Potbelly Sandwich Shop
Potbelly’s designs are a blast from the past, using retro fonts and photography to capture a feeling of nostalgia for days gone by.
MGM Resorts International Hospitality Internship Program
This design from MGM Resorts has a highly modern look. The grid pattern and blend of purple and gray elements let recipients know that the company is serious and reliable, but also approachable.
The red accent on this design is reminiscent of blood and passion, making it a perfect fit for a heart health organization.
Global Safety & Security, Inc. Binder Design
A pattern of globe shapes with the letter “G” inside form the background of this design, reinforcing Global Safety & Security’s brand. A pocket suitable for holding a training DVD is inside.
This binder design featured a fun, colorful illustration of a young man juxtaposed next to a wild animal. The modern, graffiti-inspired image is consistent with the brand’s other materials.
Nike’s binder design is simple and rugged, with the company’s logo and clearly printed text on the front cover. The binder’s two rings poke through a pair of die cut holes.
Buxton & Collie Attorneys at Law
A die cut window in the front cover of Buxton and Collie’s binder reveals a sneak peak of the materials inside. The blue, white and gray color scheme is suggestive of stability and reliability.
Rocky Mountain Dealerships
Rocky Mountain Dealerships’ annual report binder is modeled after an automobile’s manual, giving readers (in the designer’s own words) a look “under the hood” of the company.
Health Strategies Group
The abstract line pattern in the background of this design gives it a modern feel. Each binder in the series is distinguished by a different accent color; this one is a deep magenta.
A series of images depicting the company’s products decorate the outside of this promotional binder, which is secured with Velcro closures.
The Clever Factory
This Christmas-themed binder uses vintage typography, reindeer symbols, and intricate design elements to capture a feeling of tradition and nostalgia.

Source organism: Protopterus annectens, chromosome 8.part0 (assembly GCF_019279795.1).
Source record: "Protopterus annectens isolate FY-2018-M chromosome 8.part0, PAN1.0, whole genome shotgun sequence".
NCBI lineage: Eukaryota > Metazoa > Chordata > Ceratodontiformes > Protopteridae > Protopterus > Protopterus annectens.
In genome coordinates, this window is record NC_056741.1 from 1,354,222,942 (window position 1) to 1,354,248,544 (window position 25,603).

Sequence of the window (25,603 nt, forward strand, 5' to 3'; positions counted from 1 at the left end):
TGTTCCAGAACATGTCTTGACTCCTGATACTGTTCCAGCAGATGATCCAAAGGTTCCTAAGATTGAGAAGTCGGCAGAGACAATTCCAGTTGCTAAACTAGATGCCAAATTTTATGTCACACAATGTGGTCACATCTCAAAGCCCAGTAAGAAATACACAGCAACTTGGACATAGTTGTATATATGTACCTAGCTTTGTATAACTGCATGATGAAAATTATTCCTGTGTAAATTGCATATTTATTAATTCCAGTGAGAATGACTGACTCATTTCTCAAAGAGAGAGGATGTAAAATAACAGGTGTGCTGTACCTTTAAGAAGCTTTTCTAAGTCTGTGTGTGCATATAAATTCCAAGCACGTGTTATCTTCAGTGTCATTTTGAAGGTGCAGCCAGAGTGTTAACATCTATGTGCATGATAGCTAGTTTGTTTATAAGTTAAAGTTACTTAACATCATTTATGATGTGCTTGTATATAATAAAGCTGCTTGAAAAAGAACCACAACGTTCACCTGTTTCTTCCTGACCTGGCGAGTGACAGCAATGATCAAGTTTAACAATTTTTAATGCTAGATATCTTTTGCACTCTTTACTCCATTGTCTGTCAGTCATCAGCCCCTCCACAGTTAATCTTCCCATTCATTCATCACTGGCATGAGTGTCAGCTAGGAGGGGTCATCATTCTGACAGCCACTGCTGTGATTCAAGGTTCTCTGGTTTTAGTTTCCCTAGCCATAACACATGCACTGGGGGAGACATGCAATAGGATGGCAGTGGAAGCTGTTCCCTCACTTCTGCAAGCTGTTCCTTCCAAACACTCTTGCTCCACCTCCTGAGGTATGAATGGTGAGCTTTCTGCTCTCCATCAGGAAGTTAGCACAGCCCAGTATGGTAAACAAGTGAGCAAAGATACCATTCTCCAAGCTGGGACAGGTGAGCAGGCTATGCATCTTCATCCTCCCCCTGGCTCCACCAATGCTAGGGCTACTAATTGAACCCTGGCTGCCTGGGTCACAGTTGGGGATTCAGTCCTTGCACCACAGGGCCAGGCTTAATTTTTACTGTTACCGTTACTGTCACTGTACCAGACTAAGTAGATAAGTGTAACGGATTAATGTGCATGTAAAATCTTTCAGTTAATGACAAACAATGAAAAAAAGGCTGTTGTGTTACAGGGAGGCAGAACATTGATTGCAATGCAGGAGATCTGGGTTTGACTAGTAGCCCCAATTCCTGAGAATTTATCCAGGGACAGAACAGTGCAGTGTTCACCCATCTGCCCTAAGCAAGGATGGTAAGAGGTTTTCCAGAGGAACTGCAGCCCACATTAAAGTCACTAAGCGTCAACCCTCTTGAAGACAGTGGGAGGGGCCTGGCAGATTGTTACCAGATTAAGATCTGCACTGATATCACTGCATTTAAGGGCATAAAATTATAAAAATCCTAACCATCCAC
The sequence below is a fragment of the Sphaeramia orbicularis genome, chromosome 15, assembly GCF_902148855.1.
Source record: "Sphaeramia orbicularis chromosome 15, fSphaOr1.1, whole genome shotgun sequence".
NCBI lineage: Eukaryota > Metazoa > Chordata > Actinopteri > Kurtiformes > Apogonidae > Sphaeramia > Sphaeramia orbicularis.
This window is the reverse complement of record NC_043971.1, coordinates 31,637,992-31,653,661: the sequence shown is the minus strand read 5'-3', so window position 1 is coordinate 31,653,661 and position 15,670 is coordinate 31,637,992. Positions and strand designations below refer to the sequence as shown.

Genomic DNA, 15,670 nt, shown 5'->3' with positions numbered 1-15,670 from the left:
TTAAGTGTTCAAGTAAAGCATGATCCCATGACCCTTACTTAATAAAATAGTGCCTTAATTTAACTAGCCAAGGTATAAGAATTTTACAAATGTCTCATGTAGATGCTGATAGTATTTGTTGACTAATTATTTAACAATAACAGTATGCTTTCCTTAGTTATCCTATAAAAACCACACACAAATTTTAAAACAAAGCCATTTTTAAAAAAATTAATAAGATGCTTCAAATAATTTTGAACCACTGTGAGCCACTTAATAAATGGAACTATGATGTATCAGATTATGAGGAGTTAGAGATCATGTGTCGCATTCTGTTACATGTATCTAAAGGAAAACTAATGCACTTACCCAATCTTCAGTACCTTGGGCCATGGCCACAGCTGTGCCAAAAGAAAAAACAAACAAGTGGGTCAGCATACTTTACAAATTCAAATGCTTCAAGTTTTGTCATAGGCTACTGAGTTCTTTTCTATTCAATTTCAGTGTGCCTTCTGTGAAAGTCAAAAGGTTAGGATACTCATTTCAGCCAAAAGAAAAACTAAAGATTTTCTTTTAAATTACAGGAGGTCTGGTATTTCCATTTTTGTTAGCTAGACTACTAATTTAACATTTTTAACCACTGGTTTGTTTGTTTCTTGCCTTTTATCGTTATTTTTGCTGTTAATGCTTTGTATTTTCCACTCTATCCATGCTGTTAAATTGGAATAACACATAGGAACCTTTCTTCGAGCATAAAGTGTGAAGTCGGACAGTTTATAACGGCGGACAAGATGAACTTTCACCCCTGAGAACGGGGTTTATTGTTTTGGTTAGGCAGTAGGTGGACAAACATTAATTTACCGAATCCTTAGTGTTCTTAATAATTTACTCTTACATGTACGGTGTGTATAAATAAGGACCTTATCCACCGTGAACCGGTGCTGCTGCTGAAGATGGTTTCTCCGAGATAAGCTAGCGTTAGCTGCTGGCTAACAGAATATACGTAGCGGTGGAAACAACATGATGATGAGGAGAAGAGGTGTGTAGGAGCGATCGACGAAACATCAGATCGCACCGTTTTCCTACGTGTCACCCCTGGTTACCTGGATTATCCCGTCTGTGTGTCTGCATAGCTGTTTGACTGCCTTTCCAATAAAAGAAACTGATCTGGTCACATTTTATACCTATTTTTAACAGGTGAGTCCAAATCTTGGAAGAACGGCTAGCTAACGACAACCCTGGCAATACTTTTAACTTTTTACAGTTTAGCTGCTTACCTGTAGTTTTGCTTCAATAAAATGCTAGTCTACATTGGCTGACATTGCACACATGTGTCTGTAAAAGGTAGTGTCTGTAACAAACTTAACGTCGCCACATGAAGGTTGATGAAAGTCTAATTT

The soft, amber-colored photo in the background of this binder’s cover gives it an air of approachability. The foreground features a collage of marketing and commerce-related illustrations in white silhouette.
Robert F. Kennedy Center
A royal blue compass pattern gives this binder design a theme of moral navigation. The use of diagonal lines and shapes adds the feeling of dynamic motion.
The lime green color of this binder acts as a contrast to the bright red of the materials inside, as well as the box it’s contained in.
Ferme des Voltigeurs
This binder design uses full-color photography of appetizing dishes to stoke the viewer’s hunger.
Other places to find binder design inspiration
It’s always useful to look at what other designers are doing, not just to get new ideas, but to stay knowledgeable of common trends so that you can set yourself apart from the competition. Be sure to seek out more examples of binder designs as you create your artwork. Design gallery sites such as Behance and DeviantArt are excellent places to start.
As you review others’ designs, be conscious not to plagiarize their work. Sometimes it’s most valuable to get a sense of what other designers are doing so you’ll know what not to do if you want to set yourself apart.
Do you have more binder designs that you’d like to show off? Feel free to share them in the comments below!